Presentation is loading. Please wait.

Presentation is loading. Please wait.

La couverture sanitaire des pauvres, quelles leçons tirées des expériences internationales pour le RAMED? Expérience de Inde M. P.V. Ramesh.

Similar presentations


Presentation on theme: "La couverture sanitaire des pauvres, quelles leçons tirées des expériences internationales pour le RAMED? Expérience de Inde M. P.V. Ramesh."— Presentation transcript:

1 La couverture sanitaire des pauvres, quelles leçons tirées des expériences internationales pour le RAMED? Expérience de Inde M. P.V. Ramesh

2 India - Profile  7 th Largest country in Area  2 nd most Populous Country (1.21 billion)  4th Largest national economy by GDP in PPP terms  29 states and 7 UT

3 3 th Largest State by Area 5 th most Populous State 3 rd biggest GSDP Andhra Pradesh

4 IndicatorIndia AP PopulationPopulation (in million)1, Decadal growth rate (2001 to 2011)17.6%11.1% 0-6 yr population (% of total population) Sex RatioAll Ages (females/1000 males) years Health indicators Crude Birth Rate (per 1000 population) Crude death Rate (per 1000 population) Total Fertility Rate (TFR) Life expectancy (in years) Literacy rate Demographic Profile: India / AP

5  Population of 84.7 million; wide social & economic diversity  One of the fastest growing States in South India  Growth averaging 8 -9 % pa / 5 years  Produces 15% of health human resources in India  Health Care costs – 5% GSDP; 80% out-of pocket  Has a vibrant private health sector & extensive public health network  Hyderabad: Hub of medical tourism  Bifurcated into two States in June 2014; Andhra & Telangana Andhra Pradesh – Context

6 District Hospital -17 Area Hospitals- 117 Community Health Centre (CHC)-309 A 30 bedded Hospital/Referral Unit for 4-10 PHCs with Specialized services Primary Health Centre (PHCs): 1, Supports 6-12 Sub-Centres 2. Manned by: 2 MOs, 3 Nurses, 1 Lab technician, 1 Pharmacist, and Support Staff Sub Centres: 12, One for every 5,000 population/3,000 in tribal / hilly areas 2. Staffed by two ANMs & one MPHA (M) Medical College Hospitals & Specialized Hospitals Medical College Hospitals & Specialized Hospitals Public Health Care Delivery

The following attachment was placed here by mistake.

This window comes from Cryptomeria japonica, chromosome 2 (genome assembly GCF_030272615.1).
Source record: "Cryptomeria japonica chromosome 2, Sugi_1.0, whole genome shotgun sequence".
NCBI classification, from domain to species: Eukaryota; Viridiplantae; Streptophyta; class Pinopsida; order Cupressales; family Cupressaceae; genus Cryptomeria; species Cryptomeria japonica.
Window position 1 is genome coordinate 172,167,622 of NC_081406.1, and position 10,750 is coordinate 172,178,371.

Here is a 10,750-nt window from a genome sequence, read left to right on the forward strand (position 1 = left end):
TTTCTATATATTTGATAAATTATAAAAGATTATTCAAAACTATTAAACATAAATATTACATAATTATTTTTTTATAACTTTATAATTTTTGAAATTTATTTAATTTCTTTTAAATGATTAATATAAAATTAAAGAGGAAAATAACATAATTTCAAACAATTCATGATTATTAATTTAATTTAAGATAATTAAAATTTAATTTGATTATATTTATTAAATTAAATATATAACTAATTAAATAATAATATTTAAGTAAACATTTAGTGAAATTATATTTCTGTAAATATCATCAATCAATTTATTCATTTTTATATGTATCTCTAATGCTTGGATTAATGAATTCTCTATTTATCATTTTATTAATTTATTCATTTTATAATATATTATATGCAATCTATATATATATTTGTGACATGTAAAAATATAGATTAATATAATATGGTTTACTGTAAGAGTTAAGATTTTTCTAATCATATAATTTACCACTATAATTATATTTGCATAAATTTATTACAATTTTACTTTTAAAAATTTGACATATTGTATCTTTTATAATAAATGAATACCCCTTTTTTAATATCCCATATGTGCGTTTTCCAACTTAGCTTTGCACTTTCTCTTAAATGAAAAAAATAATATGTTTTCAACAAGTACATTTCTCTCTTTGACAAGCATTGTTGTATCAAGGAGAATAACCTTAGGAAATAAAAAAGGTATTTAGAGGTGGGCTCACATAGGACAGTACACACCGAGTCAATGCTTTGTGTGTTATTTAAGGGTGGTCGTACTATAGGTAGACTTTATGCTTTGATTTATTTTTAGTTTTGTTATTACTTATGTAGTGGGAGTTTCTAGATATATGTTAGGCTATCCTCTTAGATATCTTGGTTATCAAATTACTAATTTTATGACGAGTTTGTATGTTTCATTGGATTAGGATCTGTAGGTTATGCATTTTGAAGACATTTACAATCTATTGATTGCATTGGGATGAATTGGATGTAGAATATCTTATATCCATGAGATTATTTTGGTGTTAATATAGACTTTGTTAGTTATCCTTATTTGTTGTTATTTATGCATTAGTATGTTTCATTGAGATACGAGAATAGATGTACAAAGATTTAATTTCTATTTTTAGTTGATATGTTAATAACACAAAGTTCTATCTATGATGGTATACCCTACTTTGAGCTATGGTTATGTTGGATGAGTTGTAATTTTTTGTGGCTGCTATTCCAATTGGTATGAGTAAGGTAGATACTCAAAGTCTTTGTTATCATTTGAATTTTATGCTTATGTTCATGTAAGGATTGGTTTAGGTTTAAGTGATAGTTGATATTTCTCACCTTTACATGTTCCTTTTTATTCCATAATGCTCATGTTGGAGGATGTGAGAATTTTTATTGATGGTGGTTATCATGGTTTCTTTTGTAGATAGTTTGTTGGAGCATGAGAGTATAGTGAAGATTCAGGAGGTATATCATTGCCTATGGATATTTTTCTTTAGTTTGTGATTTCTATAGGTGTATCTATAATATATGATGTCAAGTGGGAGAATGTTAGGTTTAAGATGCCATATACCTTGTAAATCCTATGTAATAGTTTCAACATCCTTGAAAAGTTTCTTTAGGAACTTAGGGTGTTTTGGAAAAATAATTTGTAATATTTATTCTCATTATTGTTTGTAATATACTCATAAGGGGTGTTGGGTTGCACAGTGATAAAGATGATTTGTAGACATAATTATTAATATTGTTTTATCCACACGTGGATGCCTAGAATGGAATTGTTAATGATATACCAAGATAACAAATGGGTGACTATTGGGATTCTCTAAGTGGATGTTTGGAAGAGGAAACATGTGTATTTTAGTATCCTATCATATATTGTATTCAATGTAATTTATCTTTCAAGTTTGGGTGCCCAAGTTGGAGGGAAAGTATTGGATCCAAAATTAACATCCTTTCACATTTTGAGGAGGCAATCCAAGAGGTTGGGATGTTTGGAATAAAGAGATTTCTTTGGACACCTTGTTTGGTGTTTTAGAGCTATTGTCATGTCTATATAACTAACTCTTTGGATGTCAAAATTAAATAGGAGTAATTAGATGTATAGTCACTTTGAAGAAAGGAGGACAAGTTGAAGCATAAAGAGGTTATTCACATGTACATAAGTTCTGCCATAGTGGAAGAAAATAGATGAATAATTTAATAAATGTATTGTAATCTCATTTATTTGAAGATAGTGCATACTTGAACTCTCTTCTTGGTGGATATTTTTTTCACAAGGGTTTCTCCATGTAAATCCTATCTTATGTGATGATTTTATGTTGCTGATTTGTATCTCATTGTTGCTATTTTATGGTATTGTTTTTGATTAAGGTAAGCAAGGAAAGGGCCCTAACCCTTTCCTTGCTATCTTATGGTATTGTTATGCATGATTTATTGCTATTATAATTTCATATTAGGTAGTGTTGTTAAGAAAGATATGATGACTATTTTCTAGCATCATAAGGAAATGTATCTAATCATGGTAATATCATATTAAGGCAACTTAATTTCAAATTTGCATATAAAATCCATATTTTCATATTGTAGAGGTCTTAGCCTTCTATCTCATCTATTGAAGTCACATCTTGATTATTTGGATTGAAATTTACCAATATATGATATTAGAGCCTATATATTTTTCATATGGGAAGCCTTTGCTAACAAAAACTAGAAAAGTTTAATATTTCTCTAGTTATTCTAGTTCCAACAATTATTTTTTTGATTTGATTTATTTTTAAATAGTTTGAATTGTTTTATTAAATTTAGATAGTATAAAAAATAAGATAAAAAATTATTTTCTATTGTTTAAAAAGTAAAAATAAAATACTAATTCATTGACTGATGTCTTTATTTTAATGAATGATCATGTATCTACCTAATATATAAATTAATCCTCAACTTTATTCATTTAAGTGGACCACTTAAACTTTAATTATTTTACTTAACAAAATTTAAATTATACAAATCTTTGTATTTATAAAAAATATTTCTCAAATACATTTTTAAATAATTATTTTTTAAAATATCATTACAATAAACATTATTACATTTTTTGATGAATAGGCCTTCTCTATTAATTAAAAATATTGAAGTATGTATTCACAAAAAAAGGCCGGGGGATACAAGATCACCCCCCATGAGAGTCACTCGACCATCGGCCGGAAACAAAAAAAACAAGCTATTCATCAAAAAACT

7 Accredited Social Health Activists (ASHA): 70,700 Auxiliary Nurse Mid-Wife22,400 Staff Nurses 8,000 Medical officers6,900 Multi-Purpose Health Workers 7,700 Other Para-Medical27,800 Public Health Workforce

8  High IMR / MMR / Malnutrition & Disease Burden  Inadequate Financial Allocation; High out-of-pocket expenses  Access constraints: – Regional, Social, Geographic Disparities – Physical access - Distance, Inadequate Transportation, Remote areas – Urban Orientation – Non availability of Doctors & other professionals, where required  Governance Issues: – Sub-optimal governance effectiveness – Poor Accountability and Responsibility – No system for Support, Facilitation and capacity development – Lack of Community / client orientation – Inadequate-integration with nutrition, rural development and poverty alleviation efforts – Poor Management of Human Resources  Tribal Areas & Vulnerable Social Groups – A long way Behind Challenges facing the Health System in 2007

9 Health System Reform-Key Components  Health Governance System Reform  Revitalization of Primary Health System & Referral System  Comprehensive Maternal and Child Health and Nutrition Action Plan  Community Participation & Demand Generation Strengthened  Synergy and Integration with nutrition and poverty alleviation programs  Customized strategies for tribal areas and vulnerable groups  Targeted Interventions for adolescent girls, disabled, school children, elderly, etc.  Public-Private Partnerships: Emergency Transport System; Arogya Sri – Community Health Insurance System  Rationalized procurement system for medicines and equipment  Effective Health Management Information System